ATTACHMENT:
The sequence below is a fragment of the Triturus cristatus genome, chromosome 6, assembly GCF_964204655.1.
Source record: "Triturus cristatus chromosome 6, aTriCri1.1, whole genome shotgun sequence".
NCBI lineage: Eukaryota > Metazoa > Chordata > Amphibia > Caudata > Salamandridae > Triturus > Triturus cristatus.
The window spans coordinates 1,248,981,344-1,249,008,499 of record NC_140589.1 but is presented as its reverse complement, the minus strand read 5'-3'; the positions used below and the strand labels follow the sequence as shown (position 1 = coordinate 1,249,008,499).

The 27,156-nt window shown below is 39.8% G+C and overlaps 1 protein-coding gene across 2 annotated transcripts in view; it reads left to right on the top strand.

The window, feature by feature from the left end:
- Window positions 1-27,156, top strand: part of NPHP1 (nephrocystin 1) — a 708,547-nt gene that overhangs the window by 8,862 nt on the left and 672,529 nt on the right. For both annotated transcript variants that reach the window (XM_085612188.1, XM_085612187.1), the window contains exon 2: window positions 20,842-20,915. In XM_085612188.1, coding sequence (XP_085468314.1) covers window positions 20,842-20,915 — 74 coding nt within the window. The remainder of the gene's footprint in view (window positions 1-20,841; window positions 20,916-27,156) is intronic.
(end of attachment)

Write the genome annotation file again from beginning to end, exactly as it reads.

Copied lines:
The sequence below is a fragment of the Triturus cristatus genome, chromosome 6, assembly GCF_964204655.1.
Source record: "Triturus cristatus chromosome 6, aTriCri1.1, whole genome shotgun sequence".
NCBI lineage: Eukaryota > Metazoa > Chordata > Amphibia > Caudata > Salamandridae > Triturus > Triturus cristatus.
The window spans coordinates 1,248,981,344-1,249,008,499 of record NC_140589.1 but is presented as its reverse complement, the minus strand read 5'-3'; the positions used below and the strand labels follow the sequence as shown (position 1 = coordinate 1,249,008,499).

The 27,156-nt window shown below is 39.8% G+C and overlaps 1 protein-coding gene across 2 annotated transcripts in view; it reads left to right on the top strand.

The window, feature by feature from the left end:
- Window positions 1-27,156, top strand: part of NPHP1 (nephrocystin 1) — a 708,547-nt gene that overhangs the window by 8,862 nt on the left and 672,529 nt on the right. For both annotated transcript variants that reach the window (XM_085612188.1, XM_085612187.1), the window contains exon 2: window positions 20,842-20,915. In XM_085612188.1, coding sequence (XP_085468314.1) covers window positions 20,842-20,915 — 74 coding nt within the window. The remainder of the gene's footprint in view (window positions 1-20,841; window positions 20,916-27,156) is intronic.